American Realness opened with an evening lineup that included other San Francisco favorites, namely Laura Arrington Dance and New York–based Big Art Group. Arrington offered the New York premiere of Hot Wings (a piece born of her 2010 CounterPulse residency) to a sold-out house in the Abrons Art Center’s 100-seat Experimental Theater; while Caden Manson/Big Art Group debuted Broke House, a purposefully chaotic, multimedia camp meltdown loosely based on Chekhov’s Three Sisters, which sprawled across the proscenium stage in the 300-seat Playhouse Theater. The 99-seat Underground Theater, meanwhile, a cozy, brutalist semi-circle carved into the concrete basement, saw a U.S. premiere from Eleanor Bauer and Heather Lang (The Heather Lang Show by Eleanor Bauer and Vice Versa).

Those three initial shows together sounded an eclectic key that has been sustained throughout. The cold weather not so much. A few days later it was unseasonably warm. People tried to act concerned about it. Surely this was another sign of impending climactic collapse. But it was just too nice to care very hard about why it might be wrong.

The relaxed mood encouraged by the sudden warming trend was further augmented by an intimate little walking tour called Elastic City. Artists Todd Shalom and Niegel Smith conduct small groups of people around the grounds of the Abrons Art Center, training everyone’s attention, with a gentle and inviting playfulness, on the smallest and most quotidian details imaginable — with low-key but delighting results. A passage down one maintenance hallway, for instance, was an invitation to notice any little detail that caught the eye and stimulated the imagination and to share it with anyone around you, turning the seemingly bare walls into a topography that might have given a 16th-century explorer the chills, or … a woody. At one point, our guides led us outside barefoot onto the wide concrete steps in front of the building, for what was no doubt originally conceived of as a brief but striking encounter with the winter elements. Everyone stood there comfortably, however, thankful for the temperate bath of fresh air. “Yeah, it’s not very cold,” agreed Shalom. “Actually, it’s not cold at all.”

A couple more memorable moments as of this writing: Daniel Linehan spinning in a circle for a very long time, declaiming, “This is not about anything” — and variations on that theme. The young choreographer-performer (who’s worked with Big Art as well as Miguel Gutierrez, among others) delivered these poetically schematic lines at intricate length, in a voice precisely doubled by an offstage “doppelganger” piped through a nearby speaker, demonstrating a fairly wowing memory and focus, while alternating both the speed and shape of his whirling form to create a kinetic sculpture of transfixing beauty.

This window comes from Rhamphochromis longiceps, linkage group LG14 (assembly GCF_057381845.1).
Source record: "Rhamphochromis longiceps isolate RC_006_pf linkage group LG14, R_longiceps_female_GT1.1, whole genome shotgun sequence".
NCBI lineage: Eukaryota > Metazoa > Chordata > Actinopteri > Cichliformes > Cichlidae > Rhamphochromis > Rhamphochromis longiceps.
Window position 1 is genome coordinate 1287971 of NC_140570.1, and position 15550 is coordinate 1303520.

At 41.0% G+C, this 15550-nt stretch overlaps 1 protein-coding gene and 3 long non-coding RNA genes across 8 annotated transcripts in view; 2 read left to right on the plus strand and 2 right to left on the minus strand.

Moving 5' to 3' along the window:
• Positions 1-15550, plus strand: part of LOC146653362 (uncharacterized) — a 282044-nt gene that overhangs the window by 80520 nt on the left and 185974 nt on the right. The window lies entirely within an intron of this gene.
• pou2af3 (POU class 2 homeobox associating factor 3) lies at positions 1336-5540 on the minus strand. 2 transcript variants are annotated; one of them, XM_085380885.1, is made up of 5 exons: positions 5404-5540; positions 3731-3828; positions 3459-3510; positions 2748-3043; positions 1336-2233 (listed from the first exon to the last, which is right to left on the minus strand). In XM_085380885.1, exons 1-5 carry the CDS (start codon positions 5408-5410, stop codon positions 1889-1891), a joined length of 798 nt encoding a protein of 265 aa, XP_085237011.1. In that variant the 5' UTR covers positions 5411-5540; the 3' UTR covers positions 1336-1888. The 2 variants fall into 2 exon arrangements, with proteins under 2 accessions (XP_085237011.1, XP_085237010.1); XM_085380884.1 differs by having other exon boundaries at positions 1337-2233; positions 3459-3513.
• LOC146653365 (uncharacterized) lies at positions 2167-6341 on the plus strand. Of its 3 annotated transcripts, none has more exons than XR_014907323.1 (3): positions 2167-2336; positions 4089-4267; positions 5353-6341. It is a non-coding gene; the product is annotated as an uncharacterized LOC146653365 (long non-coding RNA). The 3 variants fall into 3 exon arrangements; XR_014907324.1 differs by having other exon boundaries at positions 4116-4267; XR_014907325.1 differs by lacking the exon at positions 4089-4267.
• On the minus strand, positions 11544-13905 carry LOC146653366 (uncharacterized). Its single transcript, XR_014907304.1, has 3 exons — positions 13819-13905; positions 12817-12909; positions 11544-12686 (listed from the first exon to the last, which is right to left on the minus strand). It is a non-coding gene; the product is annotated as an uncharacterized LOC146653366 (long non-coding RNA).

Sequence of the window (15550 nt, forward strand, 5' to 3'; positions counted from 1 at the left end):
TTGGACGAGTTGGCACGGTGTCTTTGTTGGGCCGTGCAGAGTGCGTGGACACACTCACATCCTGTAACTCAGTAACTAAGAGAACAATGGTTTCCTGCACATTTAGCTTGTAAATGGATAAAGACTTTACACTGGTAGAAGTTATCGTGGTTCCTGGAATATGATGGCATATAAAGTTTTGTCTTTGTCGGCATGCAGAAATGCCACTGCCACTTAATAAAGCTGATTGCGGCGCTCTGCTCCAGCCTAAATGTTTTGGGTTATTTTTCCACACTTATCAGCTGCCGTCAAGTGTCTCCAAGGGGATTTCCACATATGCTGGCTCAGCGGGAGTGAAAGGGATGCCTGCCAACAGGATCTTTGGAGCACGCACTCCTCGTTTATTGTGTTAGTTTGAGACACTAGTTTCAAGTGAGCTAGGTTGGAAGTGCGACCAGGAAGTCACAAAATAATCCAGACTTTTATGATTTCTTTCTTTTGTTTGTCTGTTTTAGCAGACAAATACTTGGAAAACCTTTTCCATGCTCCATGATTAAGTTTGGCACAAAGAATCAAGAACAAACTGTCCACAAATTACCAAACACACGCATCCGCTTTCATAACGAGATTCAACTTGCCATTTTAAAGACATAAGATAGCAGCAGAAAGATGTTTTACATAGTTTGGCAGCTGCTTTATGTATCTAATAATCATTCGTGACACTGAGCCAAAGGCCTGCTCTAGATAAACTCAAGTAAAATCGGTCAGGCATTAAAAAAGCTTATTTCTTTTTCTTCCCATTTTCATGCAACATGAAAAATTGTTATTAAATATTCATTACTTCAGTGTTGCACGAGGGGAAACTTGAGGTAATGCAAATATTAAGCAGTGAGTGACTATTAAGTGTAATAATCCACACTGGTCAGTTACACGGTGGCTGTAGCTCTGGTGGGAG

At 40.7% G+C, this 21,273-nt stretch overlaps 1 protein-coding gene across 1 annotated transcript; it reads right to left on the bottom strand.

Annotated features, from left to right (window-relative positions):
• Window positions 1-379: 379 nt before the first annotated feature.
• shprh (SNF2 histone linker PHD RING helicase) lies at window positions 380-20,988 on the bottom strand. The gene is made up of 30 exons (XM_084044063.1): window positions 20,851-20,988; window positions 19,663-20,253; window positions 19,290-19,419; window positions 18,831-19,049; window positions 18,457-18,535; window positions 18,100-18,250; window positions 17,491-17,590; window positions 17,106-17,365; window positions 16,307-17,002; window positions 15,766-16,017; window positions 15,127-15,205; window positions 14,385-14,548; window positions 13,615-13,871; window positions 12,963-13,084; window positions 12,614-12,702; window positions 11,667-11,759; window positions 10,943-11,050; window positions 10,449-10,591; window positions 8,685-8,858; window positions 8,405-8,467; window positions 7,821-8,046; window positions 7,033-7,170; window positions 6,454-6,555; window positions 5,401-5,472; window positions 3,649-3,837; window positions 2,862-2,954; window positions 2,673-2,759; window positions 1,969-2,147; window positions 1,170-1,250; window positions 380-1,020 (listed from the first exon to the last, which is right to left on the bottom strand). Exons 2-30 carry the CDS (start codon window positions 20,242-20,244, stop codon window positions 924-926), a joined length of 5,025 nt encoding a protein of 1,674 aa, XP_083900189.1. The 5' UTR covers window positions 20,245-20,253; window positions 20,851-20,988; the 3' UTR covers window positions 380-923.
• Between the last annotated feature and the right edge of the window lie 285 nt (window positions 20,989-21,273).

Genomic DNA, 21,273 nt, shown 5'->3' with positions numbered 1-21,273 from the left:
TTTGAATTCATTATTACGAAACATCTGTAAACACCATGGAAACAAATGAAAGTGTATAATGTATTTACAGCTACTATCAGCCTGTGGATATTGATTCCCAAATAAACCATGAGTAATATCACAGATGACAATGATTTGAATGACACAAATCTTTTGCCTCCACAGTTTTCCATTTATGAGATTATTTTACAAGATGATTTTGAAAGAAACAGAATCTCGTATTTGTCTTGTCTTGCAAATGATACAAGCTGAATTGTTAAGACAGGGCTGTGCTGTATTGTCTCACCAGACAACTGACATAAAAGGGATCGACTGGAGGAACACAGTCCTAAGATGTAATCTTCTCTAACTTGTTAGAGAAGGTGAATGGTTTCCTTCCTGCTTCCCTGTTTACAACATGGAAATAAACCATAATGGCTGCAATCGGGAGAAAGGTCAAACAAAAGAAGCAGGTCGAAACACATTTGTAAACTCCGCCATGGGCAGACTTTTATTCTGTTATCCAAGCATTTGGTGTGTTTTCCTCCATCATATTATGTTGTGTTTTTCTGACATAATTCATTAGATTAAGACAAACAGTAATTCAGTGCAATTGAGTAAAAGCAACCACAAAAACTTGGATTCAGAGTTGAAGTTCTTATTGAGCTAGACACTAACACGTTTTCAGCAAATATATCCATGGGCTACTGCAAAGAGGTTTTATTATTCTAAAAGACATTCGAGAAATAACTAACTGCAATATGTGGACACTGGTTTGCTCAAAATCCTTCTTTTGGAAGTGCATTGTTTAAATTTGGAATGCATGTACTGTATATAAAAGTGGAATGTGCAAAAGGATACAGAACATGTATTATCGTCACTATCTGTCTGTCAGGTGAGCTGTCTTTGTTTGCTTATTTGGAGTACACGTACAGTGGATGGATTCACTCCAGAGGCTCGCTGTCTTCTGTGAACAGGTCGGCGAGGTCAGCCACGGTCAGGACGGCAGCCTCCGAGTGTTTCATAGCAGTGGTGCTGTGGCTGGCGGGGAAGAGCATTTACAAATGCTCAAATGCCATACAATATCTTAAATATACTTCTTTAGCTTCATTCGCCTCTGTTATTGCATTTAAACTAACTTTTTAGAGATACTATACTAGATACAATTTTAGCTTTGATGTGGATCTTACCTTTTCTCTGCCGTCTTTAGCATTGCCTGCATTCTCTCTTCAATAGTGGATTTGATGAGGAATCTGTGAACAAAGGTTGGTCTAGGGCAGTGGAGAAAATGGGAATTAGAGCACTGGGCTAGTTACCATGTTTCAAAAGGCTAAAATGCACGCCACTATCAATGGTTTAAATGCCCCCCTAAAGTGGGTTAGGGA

The stunning solo Not About Everything faltered only momentarily for me, when Linehan, pulling out and “reading” a self-conscious letter about his own art and practice from his pocket, shifted from mathematical-geometric abstraction to the all-too-specific. It was an almost rude awakening from a kind of syntactic ecstasy — the motive, unmooring meaninglessness of the mantra — back into the semantics of worldly and solipsistic concerns. It was saved ultimately by a combination of Linehan’s acuity and alacrity as a thinker and performer, however, and it was as fine, moving, and memorable a solo as any seen thus far.

Ann Liv Young presented a desultory piece called Sleeping Beauty Part I that held few surprises for anyone remotely familiar with her work. But the audience was caught off guard at one point at least, as Sleeping Beauty, having completed a Showgirls-style dance of seduction, pleads for understanding from her Prince Charming (a blowup doll sitting in the first row of the packed Experimental Theater). At that moment a soap machine above the stage suddenly erupted with a noisy rush of air and fluff, casting a snow-like arc of fine goo down onto the heads of maybe a third of the house, producing amusement and irritation in more or less equal measure. Only one patron actually got up and left. The rest sat stoically, trying to stifle coughs and sneezes for the next 20 minutes as the finer, mistier particles of whatever is in that stuff began lining breathing passages.

The remainder of the show was given over to an invitation to have your Polaroid portrait taken with the Sleeping Beauty (two bucks a pop). There were enough takers to drag this process out about half an hour. Then the performers left the stage. More ALY concessions were on sale as you exited.


Chem Dawg to the rescue



HERBWISE The Kings of Destruction, more popularly known as KOD, were an hour and a half late for our interview. Being that the hip-hop-graff-clothing-medical-marijuana-advocacy collective is from the East Bay and we had arranged to meet at the Guardian Potrero Hill office, I figured I’d better look for them.

I didn’t have to go far: all five of the group’s members who had stopped by were sitting amid SF political activists in the Guardian conference room, mistakenly ensconced in a discussion of the new supervisoral district lines. They’d introduced themselves along with everyone else, but then faltered when the meeting’s facilitator asked to what he owed the pleasure of having Oakland residents at the table.